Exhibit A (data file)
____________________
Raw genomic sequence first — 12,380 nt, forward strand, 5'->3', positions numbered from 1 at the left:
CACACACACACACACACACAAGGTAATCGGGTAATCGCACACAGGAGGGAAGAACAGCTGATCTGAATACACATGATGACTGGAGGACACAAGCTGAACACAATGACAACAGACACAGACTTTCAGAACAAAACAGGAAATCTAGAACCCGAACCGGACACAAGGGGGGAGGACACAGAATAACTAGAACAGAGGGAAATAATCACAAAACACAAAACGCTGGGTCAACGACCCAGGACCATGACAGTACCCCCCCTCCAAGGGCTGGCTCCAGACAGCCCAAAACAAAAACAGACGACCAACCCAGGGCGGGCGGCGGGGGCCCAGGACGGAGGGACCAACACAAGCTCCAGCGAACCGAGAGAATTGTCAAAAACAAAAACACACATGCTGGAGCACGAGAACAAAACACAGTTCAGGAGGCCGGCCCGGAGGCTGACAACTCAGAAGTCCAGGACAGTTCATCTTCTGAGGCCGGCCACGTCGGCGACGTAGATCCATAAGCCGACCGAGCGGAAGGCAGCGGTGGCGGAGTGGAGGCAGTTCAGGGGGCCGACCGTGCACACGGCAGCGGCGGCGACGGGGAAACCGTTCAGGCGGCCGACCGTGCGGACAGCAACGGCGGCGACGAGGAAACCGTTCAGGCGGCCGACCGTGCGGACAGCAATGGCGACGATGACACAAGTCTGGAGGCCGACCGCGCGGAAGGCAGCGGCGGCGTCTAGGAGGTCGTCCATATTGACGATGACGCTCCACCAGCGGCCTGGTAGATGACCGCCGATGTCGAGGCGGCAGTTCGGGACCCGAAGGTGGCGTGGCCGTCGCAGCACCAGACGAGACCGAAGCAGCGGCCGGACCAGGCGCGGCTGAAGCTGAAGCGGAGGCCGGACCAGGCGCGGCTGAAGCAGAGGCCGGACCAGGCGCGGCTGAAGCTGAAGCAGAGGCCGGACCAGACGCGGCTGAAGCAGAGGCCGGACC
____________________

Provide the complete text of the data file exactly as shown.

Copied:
Raw genomic sequence first — 12,380 nt, forward strand, 5'->3', positions numbered from 1 at the left:
CACACACACACACACACACAAGGTAATCGGGTAATCGCACACAGGAGGGAAGAACAGCTGATCTGAATACACATGATGACTGGAGGACACAAGCTGAACACAATGACAACAGACACAGACTTTCAGAACAAAACAGGAAATCTAGAACCCGAACCGGACACAAGGGGGGAGGACACAGAATAACTAGAACAGAGGGAAATAATCACAAAACACAAAACGCTGGGTCAACGACCCAGGACCATGACAGTACCCCCCCTCCAAGGGCTGGCTCCAGACAGCCCAAAACAAAAACAGACGACCAACCCAGGGCGGGCGGCGGGGGCCCAGGACGGAGGGACCAACACAAGCTCCAGCGAACCGAGAGAATTGTCAAAAACAAAAACACACATGCTGGAGCACGAGAACAAAACACAGTTCAGGAGGCCGGCCCGGAGGCTGACAACTCAGAAGTCCAGGACAGTTCATCTTCTGAGGCCGGCCACGTCGGCGACGTAGATCCATAAGCCGACCGAGCGGAAGGCAGCGGTGGCGGAGTGGAGGCAGTTCAGGGGGCCGACCGTGCACACGGCAGCGGCGGCGACGGGGAAACCGTTCAGGCGGCCGACCGTGCGGACAGCAACGGCGGCGACGAGGAAACCGTTCAGGCGGCCGACCGTGCGGACAGCAATGGCGACGATGACACAAGTCTGGAGGCCGACCGCGCGGAAGGCAGCGGCGGCGTCTAGGAGGTCGTCCATATTGACGATGACGCTCCACCAGCGGCCTGGTAGATGACCGCCGATGTCGAGGCGGCAGTTCGGGACCCGAAGGTGGCGTGGCCGTCGCAGCACCAGACGAGACCGAAGCAGCGGCCGGACCAGGCGCGGCTGAAGCTGAAGCGGAGGCCGGACCAGGCGCGGCTGAAGCAGAGGCCGGACCAGGCGCGGCTGAAGCTGAAGCAGAGGCCGGACCAGACGCGGCTGAAGCAGAGGCCGGACC